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Rules of Stay Simplified for Foreign Students in Russia

© Sputnik / Grigoriy Sisoev / Go to the mediabankStudnets attending Russian language lesson at the Russian Friendship University
Studnets attending Russian language lesson at the Russian Friendship University - Sputnik International
The period of stay in Russia has been extended for foreign students until they complete their studies. The amendments have been made to the Federal Law On the Legal Status of Foreign Citizens in the Russian Federation.

The new regulations concern all foreign students, including those enrolled in foundation or preparatory courses at a state educational institution. The amendments include on-site and off-site training under their main professional program with a state accreditation. Foreign students who transferred to a different school to continue their education will also be able to stay in Russia until they complete their studies.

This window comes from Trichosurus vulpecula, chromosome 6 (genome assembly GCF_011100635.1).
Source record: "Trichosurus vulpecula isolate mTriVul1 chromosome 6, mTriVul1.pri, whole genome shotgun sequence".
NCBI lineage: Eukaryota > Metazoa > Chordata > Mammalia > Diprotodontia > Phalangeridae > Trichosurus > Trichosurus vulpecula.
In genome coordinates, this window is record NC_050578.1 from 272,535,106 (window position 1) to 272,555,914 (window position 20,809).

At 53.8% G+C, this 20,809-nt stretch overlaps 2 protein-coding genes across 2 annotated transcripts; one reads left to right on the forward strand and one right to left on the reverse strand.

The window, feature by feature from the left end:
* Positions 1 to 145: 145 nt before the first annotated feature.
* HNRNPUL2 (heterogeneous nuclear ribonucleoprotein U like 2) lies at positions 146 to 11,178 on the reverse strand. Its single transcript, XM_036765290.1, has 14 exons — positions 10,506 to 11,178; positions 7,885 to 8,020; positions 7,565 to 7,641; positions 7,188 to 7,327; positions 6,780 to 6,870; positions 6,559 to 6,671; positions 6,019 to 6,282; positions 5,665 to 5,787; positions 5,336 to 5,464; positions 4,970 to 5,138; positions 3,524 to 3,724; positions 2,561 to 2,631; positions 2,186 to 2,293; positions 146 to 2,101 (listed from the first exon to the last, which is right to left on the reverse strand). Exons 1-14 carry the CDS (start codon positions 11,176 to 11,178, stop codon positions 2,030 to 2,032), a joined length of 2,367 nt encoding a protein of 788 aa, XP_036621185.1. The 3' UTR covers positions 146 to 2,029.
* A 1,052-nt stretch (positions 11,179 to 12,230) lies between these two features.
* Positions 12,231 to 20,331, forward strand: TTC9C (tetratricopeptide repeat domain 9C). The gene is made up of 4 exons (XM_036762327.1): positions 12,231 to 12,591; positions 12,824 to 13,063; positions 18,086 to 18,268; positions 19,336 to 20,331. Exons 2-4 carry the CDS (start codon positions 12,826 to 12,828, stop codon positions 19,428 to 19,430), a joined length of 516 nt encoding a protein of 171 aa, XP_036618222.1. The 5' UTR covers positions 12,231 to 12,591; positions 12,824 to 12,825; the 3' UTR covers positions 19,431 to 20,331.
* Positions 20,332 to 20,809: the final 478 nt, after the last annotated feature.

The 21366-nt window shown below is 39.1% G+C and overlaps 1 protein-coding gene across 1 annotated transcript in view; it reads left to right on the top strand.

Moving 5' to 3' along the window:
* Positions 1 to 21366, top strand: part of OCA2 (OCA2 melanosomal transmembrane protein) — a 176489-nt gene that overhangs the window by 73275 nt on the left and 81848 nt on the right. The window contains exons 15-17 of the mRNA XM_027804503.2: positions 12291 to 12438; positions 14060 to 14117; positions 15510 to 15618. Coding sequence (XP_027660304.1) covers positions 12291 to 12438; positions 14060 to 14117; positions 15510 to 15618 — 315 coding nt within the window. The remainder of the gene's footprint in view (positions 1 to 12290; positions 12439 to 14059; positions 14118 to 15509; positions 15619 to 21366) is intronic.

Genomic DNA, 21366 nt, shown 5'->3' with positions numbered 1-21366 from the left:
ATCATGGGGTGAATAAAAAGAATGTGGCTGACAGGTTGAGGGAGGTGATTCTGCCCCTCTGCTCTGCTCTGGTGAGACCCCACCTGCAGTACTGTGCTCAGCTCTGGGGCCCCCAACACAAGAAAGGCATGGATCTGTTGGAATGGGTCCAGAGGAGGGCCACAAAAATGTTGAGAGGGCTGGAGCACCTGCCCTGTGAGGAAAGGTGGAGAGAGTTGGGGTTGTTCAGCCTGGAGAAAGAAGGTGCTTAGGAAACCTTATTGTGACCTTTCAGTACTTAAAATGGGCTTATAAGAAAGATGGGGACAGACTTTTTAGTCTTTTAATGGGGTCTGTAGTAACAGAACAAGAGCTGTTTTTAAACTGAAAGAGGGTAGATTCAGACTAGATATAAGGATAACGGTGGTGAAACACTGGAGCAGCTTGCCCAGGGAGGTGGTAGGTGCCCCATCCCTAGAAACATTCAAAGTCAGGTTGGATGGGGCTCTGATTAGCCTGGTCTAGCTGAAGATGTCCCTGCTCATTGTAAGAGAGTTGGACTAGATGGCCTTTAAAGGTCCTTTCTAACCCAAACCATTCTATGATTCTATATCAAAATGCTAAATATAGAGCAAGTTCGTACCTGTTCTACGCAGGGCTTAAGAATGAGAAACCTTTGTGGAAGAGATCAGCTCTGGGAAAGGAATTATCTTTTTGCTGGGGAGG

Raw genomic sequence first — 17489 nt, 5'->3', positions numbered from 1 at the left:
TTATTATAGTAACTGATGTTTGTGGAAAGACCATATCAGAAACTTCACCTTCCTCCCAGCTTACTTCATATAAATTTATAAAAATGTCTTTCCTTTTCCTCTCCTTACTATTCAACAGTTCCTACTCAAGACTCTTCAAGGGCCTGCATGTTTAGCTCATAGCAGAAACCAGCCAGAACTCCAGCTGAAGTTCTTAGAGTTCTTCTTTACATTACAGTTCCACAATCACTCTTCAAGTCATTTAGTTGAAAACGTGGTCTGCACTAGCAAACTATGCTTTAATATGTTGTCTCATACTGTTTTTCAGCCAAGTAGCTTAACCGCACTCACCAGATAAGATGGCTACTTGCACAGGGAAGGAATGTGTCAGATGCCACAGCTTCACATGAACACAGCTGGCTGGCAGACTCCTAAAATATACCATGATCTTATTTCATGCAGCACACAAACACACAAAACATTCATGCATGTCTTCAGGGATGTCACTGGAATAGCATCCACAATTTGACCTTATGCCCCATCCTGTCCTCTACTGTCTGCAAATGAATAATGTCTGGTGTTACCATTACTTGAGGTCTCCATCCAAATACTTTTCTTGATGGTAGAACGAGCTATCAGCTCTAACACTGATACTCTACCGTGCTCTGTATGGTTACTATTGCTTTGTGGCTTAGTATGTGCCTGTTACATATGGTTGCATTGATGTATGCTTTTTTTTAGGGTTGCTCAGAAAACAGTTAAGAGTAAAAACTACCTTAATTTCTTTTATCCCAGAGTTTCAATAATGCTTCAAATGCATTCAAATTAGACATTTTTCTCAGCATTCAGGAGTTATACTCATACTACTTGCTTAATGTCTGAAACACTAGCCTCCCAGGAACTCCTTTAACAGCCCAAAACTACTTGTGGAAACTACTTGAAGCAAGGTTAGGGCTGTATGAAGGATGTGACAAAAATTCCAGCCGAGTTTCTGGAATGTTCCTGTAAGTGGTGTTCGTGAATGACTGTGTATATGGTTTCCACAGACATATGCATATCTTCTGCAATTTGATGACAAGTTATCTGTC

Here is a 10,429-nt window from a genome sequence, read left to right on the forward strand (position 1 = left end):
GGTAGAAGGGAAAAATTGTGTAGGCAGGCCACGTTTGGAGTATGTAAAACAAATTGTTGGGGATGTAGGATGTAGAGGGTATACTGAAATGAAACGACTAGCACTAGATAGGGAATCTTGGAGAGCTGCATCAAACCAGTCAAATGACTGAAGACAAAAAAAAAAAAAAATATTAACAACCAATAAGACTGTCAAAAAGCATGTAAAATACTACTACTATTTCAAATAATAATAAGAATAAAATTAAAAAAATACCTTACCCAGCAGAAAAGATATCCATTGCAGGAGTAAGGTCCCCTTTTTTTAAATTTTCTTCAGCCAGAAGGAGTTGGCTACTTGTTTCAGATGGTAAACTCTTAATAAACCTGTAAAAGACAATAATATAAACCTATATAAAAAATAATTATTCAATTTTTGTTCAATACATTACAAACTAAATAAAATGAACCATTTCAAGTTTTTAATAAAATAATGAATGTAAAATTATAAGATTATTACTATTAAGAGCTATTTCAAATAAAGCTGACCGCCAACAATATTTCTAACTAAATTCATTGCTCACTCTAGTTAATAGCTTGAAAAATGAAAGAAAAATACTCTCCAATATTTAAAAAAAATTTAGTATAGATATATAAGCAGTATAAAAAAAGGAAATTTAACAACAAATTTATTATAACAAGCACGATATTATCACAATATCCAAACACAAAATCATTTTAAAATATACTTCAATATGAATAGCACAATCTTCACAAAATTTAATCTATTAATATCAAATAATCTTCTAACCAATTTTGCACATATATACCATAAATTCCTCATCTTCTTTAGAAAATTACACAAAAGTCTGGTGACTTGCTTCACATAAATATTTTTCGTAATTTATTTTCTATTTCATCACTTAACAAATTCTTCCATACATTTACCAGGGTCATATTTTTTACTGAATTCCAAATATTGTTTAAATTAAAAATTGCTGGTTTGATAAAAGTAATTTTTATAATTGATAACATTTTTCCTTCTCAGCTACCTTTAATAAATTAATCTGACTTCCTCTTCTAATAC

Before and Now

The amendments to the federal law provide for a longer stay in Russia for foreign citizens who have completed a foundation or preparatory course and have been admitted by another educational institution. 

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At the same time, the host’s duties are assigned to the educational institution that has admitted such foreign students. This means that it is the university that files an application to extend the temporary stay of a foreign citizen with the local office of the federal migration authority.

Before these amendments were made, the foreign citizens enrolled in foundation or preparatory courses had to leave Russia to get a new visa to continue their studies under a different-level program. Universities also had to issue new migration documents for the new course the student had enrolled in.

Student Benefits: Saved Time and Money

Rectors of various Russian universities, including participants of Project 5-100, as well as foreign students studying in Russia, have been petitioning for these amendments for a long time.